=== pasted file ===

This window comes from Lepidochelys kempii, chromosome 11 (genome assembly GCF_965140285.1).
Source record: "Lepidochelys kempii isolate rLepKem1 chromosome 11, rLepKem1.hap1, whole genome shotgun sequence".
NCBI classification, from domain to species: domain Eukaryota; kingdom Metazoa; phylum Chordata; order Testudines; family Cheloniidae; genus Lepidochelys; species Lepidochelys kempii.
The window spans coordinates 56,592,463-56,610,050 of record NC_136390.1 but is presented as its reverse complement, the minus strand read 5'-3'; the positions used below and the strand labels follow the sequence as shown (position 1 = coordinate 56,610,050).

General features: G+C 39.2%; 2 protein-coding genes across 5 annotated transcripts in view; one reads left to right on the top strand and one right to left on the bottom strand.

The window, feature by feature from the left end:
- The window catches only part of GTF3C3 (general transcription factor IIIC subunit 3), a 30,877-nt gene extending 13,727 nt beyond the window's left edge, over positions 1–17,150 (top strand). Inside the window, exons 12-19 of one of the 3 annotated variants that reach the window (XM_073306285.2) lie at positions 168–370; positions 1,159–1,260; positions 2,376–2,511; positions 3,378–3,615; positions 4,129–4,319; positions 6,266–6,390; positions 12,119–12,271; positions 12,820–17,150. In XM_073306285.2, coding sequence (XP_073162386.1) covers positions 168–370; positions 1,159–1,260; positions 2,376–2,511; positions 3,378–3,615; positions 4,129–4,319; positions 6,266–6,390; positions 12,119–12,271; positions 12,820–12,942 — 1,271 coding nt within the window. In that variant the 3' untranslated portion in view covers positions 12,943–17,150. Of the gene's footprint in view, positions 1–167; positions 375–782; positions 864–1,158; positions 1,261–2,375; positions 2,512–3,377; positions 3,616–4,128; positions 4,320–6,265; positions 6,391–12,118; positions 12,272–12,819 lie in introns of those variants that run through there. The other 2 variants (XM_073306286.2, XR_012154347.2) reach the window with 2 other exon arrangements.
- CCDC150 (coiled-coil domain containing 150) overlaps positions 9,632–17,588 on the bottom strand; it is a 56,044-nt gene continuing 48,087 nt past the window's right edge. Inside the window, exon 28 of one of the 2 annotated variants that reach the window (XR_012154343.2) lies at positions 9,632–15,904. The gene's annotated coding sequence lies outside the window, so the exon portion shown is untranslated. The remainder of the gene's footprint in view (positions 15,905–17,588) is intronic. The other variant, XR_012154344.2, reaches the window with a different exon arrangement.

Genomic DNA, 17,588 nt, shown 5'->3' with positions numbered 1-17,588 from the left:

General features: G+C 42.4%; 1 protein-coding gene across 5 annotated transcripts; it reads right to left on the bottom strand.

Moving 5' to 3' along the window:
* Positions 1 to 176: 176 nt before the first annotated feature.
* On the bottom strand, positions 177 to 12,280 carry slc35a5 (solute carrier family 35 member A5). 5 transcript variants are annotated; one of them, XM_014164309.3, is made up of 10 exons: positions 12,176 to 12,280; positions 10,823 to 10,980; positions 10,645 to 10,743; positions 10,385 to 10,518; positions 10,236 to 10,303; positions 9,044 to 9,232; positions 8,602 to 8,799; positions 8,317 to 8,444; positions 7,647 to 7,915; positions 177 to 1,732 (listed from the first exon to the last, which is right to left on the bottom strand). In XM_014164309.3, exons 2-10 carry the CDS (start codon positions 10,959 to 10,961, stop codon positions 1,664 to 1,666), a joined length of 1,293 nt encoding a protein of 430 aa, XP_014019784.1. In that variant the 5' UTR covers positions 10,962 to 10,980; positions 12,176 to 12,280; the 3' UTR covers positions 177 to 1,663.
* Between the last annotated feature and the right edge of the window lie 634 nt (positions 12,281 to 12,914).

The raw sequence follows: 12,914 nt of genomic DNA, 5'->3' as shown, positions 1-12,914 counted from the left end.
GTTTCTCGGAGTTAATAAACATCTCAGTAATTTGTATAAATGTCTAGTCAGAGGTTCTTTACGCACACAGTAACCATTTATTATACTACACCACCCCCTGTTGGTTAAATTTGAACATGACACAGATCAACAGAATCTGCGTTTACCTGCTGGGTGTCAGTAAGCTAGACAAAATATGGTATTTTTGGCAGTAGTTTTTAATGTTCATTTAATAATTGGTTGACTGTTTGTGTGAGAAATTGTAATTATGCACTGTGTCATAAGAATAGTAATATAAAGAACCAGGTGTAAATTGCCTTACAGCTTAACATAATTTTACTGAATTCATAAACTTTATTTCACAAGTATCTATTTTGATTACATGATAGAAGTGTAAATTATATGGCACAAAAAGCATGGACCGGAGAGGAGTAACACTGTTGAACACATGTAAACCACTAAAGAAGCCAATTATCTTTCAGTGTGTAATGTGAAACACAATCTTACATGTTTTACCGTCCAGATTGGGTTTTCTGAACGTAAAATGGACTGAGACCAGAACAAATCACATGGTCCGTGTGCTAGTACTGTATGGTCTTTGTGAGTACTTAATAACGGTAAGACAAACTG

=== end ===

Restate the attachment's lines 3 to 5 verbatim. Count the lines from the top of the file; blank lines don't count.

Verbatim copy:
NCBI classification, from domain to species: domain Eukaryota; kingdom Metazoa; phylum Chordata; order Testudines; family Cheloniidae; genus Lepidochelys; species Lepidochelys kempii.
The window spans coordinates 56,592,463-56,610,050 of record NC_136390.1 but is presented as its reverse complement, the minus strand read 5'-3'; the positions used below and the strand labels follow the sequence as shown (position 1 = coordinate 56,610,050).

General features: G+C 39.2%; 2 protein-coding genes across 5 annotated transcripts in view; one reads left to right on the top strand and one right to left on the bottom strand.